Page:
Photos: Andrés Quintero
Thank you hermano for your availability in answering some of our questions, we really appreciate it. First of all we would like to know, since you were born and raised in Caracas (Venezuela), how did you approach the Hip-Hop culture and what was the scene like in your city when you were a kid? Can you help us get an idea of what Hip-Hop was like in Caracas and how it is right now?
I was born and raised in Caracas and spent all of my adolescence and most of my 20s living in Maracay (2 hours by car from the Capital District). In the constant coming and going between both cities, I came across the inevitable presence of Caracas graffiti, skateboarding and breaking. It was the first thing that interested me about street culture that had been growing in the late 90’s in different spots in the city. Some cousins and childhood friends also showed that interest and naturally we began to investigate and experiment in these artistic expressions.
As time went by, I transferred this information to my closest environment, old friends from my area, we formed several crews of writers, at the same time I met Dann Niggaz, Afromak, Ceniza, b-boy Salo, among other cultural figures from Aragua, as well little by little, along with the rollers and skateboarders from Maracay, a couple of decades ago; We began to shape the Hip-Hop culture of Maracay, the city where I learned to rap, paint, dance and that I represent in this movement since day one.
What were the main steps of your career that led you to be one of the most solid underground rap realities of Venezuela and of the Latin American continent?
Being part of Supremacy HHC, having mentors like Dann (pioneer of the HH of Maracay) and Afromak (legendary Venezuelan beatmaker) formed my criteria as a listener, having them as an example during my beginnings in rap, gave me the necessary discipline to undertake seriously and a lot of responsibility my own path.
Since my first projects, the objective has been to acquire knowledge and share it through the message, fortunately it has had an impact in my city, then throughout the country and crossed borders and the rest is history… today I live grateful for that fact.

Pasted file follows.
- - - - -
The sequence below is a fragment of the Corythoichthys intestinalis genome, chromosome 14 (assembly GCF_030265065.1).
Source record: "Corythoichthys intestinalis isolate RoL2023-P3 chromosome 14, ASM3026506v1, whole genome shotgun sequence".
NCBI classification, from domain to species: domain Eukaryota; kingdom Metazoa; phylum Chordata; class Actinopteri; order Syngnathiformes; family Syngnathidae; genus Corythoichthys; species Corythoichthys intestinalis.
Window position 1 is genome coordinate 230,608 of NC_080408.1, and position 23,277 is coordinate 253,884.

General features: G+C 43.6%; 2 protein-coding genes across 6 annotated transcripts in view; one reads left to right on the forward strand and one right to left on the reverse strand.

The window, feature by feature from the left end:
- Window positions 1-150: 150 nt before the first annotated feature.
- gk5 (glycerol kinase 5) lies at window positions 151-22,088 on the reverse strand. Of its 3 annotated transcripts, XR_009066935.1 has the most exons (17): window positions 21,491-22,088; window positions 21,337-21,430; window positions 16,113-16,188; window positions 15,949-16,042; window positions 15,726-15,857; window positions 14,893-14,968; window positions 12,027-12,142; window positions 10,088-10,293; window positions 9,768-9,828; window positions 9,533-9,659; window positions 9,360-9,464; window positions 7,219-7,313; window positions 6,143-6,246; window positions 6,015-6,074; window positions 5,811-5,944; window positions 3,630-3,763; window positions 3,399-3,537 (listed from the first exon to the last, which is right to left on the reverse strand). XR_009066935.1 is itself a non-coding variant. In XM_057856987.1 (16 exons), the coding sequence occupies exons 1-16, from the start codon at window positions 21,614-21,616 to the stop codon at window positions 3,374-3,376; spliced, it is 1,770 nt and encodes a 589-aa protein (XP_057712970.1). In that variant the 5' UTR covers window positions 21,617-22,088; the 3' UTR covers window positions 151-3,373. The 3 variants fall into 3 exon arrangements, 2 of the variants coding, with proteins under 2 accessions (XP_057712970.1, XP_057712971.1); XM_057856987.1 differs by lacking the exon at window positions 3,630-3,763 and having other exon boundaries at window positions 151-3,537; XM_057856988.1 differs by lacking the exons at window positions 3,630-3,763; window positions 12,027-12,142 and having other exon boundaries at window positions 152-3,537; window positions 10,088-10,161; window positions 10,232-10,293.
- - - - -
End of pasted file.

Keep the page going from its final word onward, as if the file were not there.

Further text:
Lil’ Supa, Lou Fresco and Marc Ginale are all names you use. What’s the story behind them? Are they also related to graffiti?
We are characters, we all learned to be like that doing some art: hip-hop it’s not different from that, from the graphic designer to the producer, including the host of an event, those who do beat boxing, graffiti writers, etc.
We constantly live in the construction of an ‘alter ego’ that helps us channel our emotions and of course the imagination or idealization we have of ourselves. In my case, as a lover of the seventh art, I have found meaning in the development of characters through writing, the creation of different ways of doing my work, which keeps me from getting bored with myself.
It becomes therapeutic in a certain way, rediscovering myself through reinvention and thus giving a different character to each project, just like a film; whether it is an action or psychological thriller or science fiction or based on real events as the case may be. This is how you find that the Lil Supa’ that did Simplemente Underground between 2002/2004 evolved in the MADZILLA project (2009) but is not so similar to the Lou Fresco who wrote the album SERIO (2017) or the Marc Ginale of projects like C.R.A.C.K or YEYO and is very different from the NEØN that appears in the middle of a global pandemic.
Hip-Hop is an infinite form of freedom of expression and I use its tools, such as rap, or beats or videos, to find myself, recognize myself and not repeat myself.
In fact from your music, videos and social media it seems you are also heavily influenced by graffiti culture: Are you or did you take part in graffiti and if you do, with which tag name do you use and with which crew did you take part?
I will always consider myself a graffiti writer, whether I am actively on the street or not, my friends and my HH family will always accompany me because they are part of my essence.
I am the founder of the UPA/WOW crew of Maracay, where I started as a writer, I have been part of the CMS since 2004 and the Caribes collective.